With the X·treme Evo solid carbide drills from the DC160 Advance range of drills, Walter is forging a link to the “next generation of drilling”. By introducing lengths of 16 to 30 × D, the tool manufacturer its expanding its range to now include deep-hole drilling. As the successor to the Alpha 4XD drills which have been established on the market for a long time now, the DC160 Advance, like its predecessor, makes deep-hole drilling possible in a single operation without pecking – and therefore boasts the advantages of XD Technology. The coating and geometry have been optimised. Just like the existing versions of the DC160 Advance, the deep-hole drills also feature the innovative new thinner web with 140 deg point angle and the fourth land in an advanced position. The former ensures increased positioning accuracy and reduced cutting forces in the centre, while the latter optimises the guidance of the drill.

The grades of the drills (WJ30ET and WJ30EU) are another new addition. These comprise the K30F fine-grained substrate and a TiSiAlCrN/AlTiN multi-layer coating (as a point or complete coating). The layer structure makes the drills both tough and wear-resistant and plays a crucial part in the process reliability and performance of the DC160 Advance drills. Polished flutes from 8 × Dc also optimise chip evacuation. Typical application areas of the drills, which are available with or without (internal) cooling, include general mechanical engineering, mould and die making, and the energy and automotive industries. Walter offers intermediate sizes and special dimensions via its Xpress service with faster delivery times.

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On The Safe Side When Drilling

On The Safe Side When Drilling

Walter Tools is completing its D4120 product range. With dimensions of 2, 3, 4 and 5 × D, the Tübingen-based company offers a wide range spanning diameters from 13.5 to 59 mm. Specially developed outer and centre inserts ensure precise balancing of the cutting forces. To this end, centre inserts slightly larger than the outer indexable inserts were selected and equipped with a corner protection chamfer. Besides greater process reliability, this plays a crucial part in increased precision and minimal drilling noise. Walter offers a version with wiper edge for high surface finish quality. The drilling body features two coolant-through channels and a measuring collar (Dc) for easy drill identification, even when assembled. Polished flutes and a hardened surface optimise chip evacuation and wear resistance.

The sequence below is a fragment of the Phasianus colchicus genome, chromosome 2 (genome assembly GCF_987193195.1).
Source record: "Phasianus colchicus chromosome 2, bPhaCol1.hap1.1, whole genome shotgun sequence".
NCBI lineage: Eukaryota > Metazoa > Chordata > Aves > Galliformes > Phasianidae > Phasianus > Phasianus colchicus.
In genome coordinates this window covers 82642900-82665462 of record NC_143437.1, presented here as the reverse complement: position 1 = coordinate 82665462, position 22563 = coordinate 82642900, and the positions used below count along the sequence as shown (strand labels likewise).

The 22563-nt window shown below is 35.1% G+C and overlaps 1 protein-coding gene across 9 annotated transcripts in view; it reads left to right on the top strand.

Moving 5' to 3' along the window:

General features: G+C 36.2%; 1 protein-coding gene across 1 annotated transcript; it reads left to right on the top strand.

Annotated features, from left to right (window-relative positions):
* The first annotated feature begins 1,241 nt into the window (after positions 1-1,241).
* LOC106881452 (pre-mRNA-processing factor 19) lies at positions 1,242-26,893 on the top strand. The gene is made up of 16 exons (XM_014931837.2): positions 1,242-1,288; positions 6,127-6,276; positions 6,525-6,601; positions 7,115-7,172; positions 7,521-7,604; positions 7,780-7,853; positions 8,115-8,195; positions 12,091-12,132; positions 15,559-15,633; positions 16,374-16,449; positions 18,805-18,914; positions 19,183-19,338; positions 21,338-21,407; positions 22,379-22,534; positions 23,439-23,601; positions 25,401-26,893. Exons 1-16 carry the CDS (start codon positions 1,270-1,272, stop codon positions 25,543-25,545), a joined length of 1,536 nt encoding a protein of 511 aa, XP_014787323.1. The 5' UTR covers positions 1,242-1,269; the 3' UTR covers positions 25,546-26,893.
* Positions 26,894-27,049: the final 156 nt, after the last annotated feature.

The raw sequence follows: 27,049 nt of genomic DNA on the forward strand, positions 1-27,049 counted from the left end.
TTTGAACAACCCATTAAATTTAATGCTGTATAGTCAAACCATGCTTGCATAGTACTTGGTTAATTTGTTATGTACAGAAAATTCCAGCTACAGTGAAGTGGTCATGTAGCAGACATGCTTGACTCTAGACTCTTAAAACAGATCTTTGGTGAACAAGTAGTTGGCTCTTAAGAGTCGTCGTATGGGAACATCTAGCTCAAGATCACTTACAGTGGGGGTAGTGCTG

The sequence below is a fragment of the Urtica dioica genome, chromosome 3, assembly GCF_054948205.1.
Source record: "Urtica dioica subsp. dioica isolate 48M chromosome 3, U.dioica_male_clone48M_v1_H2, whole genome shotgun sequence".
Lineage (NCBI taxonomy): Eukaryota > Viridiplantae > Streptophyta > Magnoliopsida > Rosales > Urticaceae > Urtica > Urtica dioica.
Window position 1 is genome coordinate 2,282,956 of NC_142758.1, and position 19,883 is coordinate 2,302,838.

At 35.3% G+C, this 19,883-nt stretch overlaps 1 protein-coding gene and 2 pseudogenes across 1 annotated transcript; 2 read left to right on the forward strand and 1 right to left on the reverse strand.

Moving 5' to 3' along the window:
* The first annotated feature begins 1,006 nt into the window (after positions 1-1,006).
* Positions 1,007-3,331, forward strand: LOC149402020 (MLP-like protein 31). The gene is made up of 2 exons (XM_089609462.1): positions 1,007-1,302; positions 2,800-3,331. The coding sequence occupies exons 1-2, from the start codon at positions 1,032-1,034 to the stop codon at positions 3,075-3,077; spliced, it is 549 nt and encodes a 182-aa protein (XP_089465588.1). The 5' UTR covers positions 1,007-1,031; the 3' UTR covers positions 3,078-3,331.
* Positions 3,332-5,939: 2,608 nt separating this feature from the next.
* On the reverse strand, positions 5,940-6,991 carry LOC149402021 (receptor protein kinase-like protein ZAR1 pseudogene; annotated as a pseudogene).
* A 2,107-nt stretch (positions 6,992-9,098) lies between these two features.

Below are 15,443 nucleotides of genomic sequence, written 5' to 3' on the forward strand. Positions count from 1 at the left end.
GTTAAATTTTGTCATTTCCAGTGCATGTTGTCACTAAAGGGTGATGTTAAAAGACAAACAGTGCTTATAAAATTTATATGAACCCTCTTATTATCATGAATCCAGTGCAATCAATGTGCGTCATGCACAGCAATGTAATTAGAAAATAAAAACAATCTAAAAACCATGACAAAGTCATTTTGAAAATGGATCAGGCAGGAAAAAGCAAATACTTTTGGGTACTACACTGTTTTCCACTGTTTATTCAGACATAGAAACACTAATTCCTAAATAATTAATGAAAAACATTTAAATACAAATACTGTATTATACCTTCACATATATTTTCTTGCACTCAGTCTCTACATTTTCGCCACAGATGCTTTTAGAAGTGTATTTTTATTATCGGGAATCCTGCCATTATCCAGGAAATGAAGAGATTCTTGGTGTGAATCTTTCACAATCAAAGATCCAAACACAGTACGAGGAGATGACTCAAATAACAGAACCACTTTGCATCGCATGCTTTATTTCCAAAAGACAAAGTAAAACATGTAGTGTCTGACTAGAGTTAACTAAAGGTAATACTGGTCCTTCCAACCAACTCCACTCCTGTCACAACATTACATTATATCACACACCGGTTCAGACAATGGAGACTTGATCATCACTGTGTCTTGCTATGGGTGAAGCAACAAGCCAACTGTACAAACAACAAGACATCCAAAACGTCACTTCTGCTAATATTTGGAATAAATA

The combination of D4120 and four-edged indexable inserts offers users cost-efficiency advantages and the greatest possible flexibility thanks to a coordinated system. This is of interest to users, both in the case of difficult machining operations, such as cross holes, chain drilling and inclined inlets and exits, and because these drills can be used in ISO materials P, K, M, N and S. Users in general mechanical engineering, mould and die making, and the energy and automotive industries could therefore benefit from outstanding precision in the hole diameter, a high degree of process reliability and cost-efficiency. Alongside the standard dimensions, Walter also offers the D4120 in special dimensions via Walter Xpress with faster delivery times.

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Reducing Cost-Per-Part Of Your Tools

Reducing Cost-Per-Part of Your Tools

Drilling and threading work with round tools influences approximately 15 to 50 percent of the total costs per part in the automotive industry—therefore being able to reduce costs here remains a key factor for success. Article by Walter AG.

Not only does the Walter Technology Centre present opportunities for visualisations and simulations, it also allows developers to test new solutions on the machine.

The cost per part (cpp) is the gauge by which process efficiency is measured in the automotive industry. The machining tool represents a not inconsequential cost factor in this regard. This is particularly true of solid carbide tools (round tools), which are primarily used for holemaking, milling and threading.

Estimates calculated by tool specialists Walter AG indicate that these tools already make up around half of the machining applications in the automotive industry today. Depending on the characteristics of the component, drilling and threading work with round tools influences approximately 15 to 50 percent of the total costs per part. Being able to reduce costs once again here remains a key factor for success.